6 Unsolved Disappearances


People vanish all the time, and we usually find out what happened to them eventually. Usually, not always. Jimmy Hoffa and Amelia Earhart are the most famous unsolved missing persons cases in the modern era. But there are many others who left us with far more questions than answers. Here are six you may not be familiar with.

Percy Fawcett

Colonel Percy Fawcett was a British citizen who became a worldwide adventurer. He is thought to be one of the inspirations for the character of Indiana Jones. On several expeditions to South America, Fawcett became intrigued by the legends of a lost city, which he called Z. Over time he became obsessed with the idea of setting up a commune in the lost city where he own son would be a deity. In 1925, he led an ill-equipped expedition into the Mateo Grosso jungle in Brazil. None of the group was ever seen again. There are many possible explanations: death by illness, wild animals, or hostile tribes, or they may have just become hopelessly lost. Some theorize they were abducted by aliens or ended up in an underground kingdom. Some believe Fawcett lived out his life in an isolated tribe.

Glen and Bessie Hyde

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Glen Hyde and Bessie Haley were married in 1928. For their honeymoon, they set off in a homemade boat on the Colorado River. Bessie was to be the first woman to ride the Grand Canyon. Their boat was found about a month later, but the Hydes were never seen again. Some think that they capsized in the rapids and drowned, but no trace of their bodies were found. Others believe that Bessie killed Glen and started her life over elsewhere.

Judge Crater

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Joseph Force Crater was a justice on the New York state Supreme Court and was associated with organized crime. It was suspected that he was appointed to the court due to his involvement with the corrupt Tammany Hall Democratic organization. He left his wife at their summer home in Maine on August 3rd, 1930 to go to New York City on business. He was last seen at a restaurant on August 9th. Judge Crater hailed a taxi and was never seen again. The taxi was never traced. A search began on August 25th, when Crater did not show up for work. Some think that Crater fled the country to avoid trouble with authorities or the mob. His wife Stella insisted that he must have been murdered, but no conclusion was ever reached.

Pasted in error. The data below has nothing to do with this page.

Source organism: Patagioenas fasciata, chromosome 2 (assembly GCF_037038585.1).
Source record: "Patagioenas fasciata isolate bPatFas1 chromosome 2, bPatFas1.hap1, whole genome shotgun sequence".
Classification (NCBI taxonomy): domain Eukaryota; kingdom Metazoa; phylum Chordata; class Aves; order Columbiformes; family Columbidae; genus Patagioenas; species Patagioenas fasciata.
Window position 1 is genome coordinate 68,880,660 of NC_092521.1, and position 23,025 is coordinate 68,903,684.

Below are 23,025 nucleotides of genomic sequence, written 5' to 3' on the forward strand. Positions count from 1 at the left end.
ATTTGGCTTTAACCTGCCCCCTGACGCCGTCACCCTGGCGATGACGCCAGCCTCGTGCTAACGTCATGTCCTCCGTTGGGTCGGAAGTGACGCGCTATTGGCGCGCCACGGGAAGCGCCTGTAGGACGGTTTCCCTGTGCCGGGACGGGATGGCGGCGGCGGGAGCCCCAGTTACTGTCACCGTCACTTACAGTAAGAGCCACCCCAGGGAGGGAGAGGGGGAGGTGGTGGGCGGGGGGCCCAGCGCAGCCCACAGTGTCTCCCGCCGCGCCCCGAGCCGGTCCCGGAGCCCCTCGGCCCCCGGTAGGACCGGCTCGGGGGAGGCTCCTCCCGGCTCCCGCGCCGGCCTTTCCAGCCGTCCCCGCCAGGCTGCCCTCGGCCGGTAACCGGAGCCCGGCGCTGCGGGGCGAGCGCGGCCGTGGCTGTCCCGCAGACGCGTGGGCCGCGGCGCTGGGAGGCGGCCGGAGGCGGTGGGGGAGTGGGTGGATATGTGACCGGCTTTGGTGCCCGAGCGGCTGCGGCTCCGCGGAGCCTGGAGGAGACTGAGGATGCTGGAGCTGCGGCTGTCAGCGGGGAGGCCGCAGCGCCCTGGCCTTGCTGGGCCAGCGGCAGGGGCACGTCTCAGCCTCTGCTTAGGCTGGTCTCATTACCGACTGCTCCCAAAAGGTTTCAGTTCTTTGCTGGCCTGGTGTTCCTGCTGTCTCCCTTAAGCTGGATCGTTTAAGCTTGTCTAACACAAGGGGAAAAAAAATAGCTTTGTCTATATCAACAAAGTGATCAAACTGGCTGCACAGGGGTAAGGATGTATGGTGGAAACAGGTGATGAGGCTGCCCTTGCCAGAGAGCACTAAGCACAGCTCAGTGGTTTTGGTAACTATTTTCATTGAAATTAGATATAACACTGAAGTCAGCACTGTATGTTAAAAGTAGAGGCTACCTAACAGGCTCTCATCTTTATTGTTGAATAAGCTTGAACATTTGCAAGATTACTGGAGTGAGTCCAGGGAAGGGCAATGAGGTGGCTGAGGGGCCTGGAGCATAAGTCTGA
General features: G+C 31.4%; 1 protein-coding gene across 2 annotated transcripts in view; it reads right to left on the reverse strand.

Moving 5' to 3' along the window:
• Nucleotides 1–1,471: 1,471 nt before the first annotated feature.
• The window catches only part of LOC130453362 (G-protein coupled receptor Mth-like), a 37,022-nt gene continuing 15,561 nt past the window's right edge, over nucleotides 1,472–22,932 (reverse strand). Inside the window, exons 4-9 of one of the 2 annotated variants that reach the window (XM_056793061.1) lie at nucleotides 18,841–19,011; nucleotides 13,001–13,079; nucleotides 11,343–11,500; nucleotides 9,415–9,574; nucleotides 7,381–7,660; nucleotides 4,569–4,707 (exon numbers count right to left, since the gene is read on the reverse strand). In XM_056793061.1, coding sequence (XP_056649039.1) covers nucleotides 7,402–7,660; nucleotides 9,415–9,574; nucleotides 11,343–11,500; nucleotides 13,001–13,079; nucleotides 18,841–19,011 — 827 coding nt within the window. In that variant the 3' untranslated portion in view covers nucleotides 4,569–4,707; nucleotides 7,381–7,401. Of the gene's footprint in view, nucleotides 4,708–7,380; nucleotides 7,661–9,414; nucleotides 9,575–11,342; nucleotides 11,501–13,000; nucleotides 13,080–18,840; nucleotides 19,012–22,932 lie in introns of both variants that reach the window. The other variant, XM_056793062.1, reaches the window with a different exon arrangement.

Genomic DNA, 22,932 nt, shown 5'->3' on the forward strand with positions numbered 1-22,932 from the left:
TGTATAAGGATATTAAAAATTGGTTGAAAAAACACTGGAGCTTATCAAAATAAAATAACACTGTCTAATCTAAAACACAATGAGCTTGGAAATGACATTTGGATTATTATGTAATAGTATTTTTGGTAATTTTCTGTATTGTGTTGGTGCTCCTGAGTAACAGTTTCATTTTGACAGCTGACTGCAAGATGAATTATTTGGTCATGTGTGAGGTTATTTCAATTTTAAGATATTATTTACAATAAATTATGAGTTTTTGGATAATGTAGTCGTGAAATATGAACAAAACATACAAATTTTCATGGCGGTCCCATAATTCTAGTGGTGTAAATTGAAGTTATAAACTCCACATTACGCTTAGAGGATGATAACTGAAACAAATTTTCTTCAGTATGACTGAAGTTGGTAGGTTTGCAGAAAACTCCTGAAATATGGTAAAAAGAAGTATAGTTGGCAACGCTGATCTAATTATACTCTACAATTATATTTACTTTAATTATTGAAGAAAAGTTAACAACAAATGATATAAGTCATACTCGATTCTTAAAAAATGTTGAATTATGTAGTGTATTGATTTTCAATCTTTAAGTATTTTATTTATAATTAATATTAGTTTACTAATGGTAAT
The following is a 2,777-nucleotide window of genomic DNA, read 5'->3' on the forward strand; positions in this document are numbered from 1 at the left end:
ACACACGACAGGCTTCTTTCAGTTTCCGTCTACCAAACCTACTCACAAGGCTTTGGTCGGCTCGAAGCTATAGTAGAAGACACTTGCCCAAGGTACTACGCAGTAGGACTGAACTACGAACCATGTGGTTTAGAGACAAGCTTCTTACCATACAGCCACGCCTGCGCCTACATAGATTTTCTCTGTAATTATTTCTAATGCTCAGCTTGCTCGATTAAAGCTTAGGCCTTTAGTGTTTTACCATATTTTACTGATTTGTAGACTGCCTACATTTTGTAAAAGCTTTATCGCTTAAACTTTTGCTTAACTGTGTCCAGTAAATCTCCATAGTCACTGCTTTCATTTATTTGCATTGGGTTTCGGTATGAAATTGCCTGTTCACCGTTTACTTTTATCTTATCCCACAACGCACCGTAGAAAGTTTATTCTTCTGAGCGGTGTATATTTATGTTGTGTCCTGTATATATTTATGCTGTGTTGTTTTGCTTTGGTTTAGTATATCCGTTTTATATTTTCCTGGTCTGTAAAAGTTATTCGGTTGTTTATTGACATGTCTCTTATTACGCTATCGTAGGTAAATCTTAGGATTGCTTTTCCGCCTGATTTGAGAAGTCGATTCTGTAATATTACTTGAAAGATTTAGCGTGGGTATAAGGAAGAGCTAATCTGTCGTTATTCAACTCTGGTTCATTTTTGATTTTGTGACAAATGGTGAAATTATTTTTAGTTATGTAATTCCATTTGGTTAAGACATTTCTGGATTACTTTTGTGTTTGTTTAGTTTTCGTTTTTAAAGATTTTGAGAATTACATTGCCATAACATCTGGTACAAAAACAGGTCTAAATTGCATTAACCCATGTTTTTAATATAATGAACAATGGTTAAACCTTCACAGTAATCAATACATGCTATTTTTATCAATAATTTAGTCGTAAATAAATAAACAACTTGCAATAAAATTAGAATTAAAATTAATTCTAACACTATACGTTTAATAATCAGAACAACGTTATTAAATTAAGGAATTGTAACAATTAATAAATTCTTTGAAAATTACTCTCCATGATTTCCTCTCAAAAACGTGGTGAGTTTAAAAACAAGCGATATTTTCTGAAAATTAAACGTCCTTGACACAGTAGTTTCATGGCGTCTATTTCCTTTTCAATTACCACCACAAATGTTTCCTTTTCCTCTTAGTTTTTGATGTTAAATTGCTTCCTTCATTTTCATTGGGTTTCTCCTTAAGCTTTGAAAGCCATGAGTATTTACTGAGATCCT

Ettore Majorana

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Ettore Majorana was an Italian theoretical physicist who worked with both Werner Heisenberg and Neils Bohr. Majorana began to develop a theory of neutrino masses while still in his twenties. Around 1933, he began suffering from illness and became a recluse. In 1937, Majorana was appointed a full professor at the University of Naples just a few months before his disappearance. He was only 31 years old in 1938 when he vanished during a boat trip from Palermo to Naples. Suicide, murder, and voluntary disappearance are all possibilities, but no one knows for sure.

Lloyd L. Gaines

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Lloyd L. Gaines applied for admission to the University of Missouri's law school in 1935, but was rejected because he was black, and the state's laws did not support integrated education. With the help of the NAACP, Gaines appealed his rejection all the way to the US Supreme Court. The case, heard in 1938, was the first ever to address educational opportunities for African-Americans. The Court found for Gaines, and ordered Missouri to admit him or find a comparable law school within the state in which to place him. The state hastily put together a "separate but equal" law school in St. Louis. Gaines and his team from the NAACP were prepared to argue that the new school was anything but comparable to the University, but Gaines did not show up for the court hearing. He was last seen on March 19, 1939 in Chicago. He had told some people at the fraternity house where he was staying that he was going out to buy stamps. No trace has ever been found. Gaines was granted a posthumous honorary law degree from the University of Missouri in 2006.

Sean Flynn

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Sean Flynn was the son of actor Errol Flynn, and a photojournalist who covered the war in Vietnam. He and another photojournalist, Dana Stone, were captured by communist fighters in Cambodia and were never seen again. At least one source says Flynn was executed after a year in captivity. He was declared dead in 1984.

In researching this article, I found many other stories that you may soon see in a followup.